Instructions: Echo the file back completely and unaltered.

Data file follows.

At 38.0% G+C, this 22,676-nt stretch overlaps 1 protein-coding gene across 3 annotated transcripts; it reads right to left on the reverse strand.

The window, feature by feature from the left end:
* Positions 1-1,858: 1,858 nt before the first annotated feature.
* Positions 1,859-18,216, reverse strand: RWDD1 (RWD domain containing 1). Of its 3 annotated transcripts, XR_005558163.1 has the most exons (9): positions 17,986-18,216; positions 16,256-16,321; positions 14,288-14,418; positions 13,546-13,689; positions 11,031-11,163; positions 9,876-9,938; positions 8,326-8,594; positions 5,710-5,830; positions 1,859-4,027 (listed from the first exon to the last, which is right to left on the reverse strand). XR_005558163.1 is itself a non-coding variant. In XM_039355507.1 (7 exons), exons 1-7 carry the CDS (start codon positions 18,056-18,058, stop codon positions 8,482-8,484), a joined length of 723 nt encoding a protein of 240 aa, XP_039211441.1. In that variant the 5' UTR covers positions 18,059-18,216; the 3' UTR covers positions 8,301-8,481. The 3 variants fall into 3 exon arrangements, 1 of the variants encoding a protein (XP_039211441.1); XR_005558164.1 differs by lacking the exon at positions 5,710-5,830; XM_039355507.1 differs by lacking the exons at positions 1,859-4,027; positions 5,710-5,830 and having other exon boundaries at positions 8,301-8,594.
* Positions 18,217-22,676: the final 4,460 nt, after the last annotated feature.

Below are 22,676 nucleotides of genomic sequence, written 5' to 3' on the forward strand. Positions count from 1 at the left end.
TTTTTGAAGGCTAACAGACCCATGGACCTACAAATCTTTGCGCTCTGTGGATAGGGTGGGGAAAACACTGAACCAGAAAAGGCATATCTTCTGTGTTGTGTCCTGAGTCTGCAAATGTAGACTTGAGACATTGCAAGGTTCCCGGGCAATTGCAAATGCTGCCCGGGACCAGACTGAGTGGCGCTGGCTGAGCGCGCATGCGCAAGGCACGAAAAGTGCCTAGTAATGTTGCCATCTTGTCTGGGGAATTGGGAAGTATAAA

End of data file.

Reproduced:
At 38.0% G+C, this 22,676-nt stretch overlaps 1 protein-coding gene across 3 annotated transcripts; it reads right to left on the reverse strand.

The window, feature by feature from the left end:
* Positions 1-1,858: 1,858 nt before the first annotated feature.
* Positions 1,859-18,216, reverse strand: RWDD1 (RWD domain containing 1). Of its 3 annotated transcripts, XR_005558163.1 has the most exons (9): positions 17,986-18,216; positions 16,256-16,321; positions 14,288-14,418; positions 13,546-13,689; positions 11,031-11,163; positions 9,876-9,938; positions 8,326-8,594; positions 5,710-5,830; positions 1,859-4,027 (listed from the first exon to the last, which is right to left on the reverse strand). XR_005558163.1 is itself a non-coding variant. In XM_039355507.1 (7 exons), exons 1-7 carry the CDS (start codon positions 18,056-18,058, stop codon positions 8,482-8,484), a joined length of 723 nt encoding a protein of 240 aa, XP_039211441.1. In that variant the 5' UTR covers positions 18,059-18,216; the 3' UTR covers positions 8,301-8,481. The 3 variants fall into 3 exon arrangements, 1 of the variants encoding a protein (XP_039211441.1); XR_005558164.1 differs by lacking the exon at positions 5,710-5,830; XM_039355507.1 differs by lacking the exons at positions 1,859-4,027; positions 5,710-5,830 and having other exon boundaries at positions 8,301-8,594.
* Positions 18,217-22,676: the final 4,460 nt, after the last annotated feature.

Below are 22,676 nucleotides of genomic sequence, written 5' to 3' on the forward strand. Positions count from 1 at the left end.
TTTTTGAAGGCTAACAGACCCATGGACCTACAAATCTTTGCGCTCTGTGGATAGGGTGGGGAAAACACTGAACCAGAAAAGGCATATCTTCTGTGTTGTGTCCTGAGTCTGCAAATGTAGACTTGAGACATTGCAAGGTTCCCGGGCAATTGCAAATGCTGCCCGGGACCAGACTGAGTGGCGCTGGCTGAGCGCGCATGCGCAAGGCACGAAAAGTGCCTAGTAATGTTGCCATCTTGTCTGGGGAATTGGGAAGTATAAA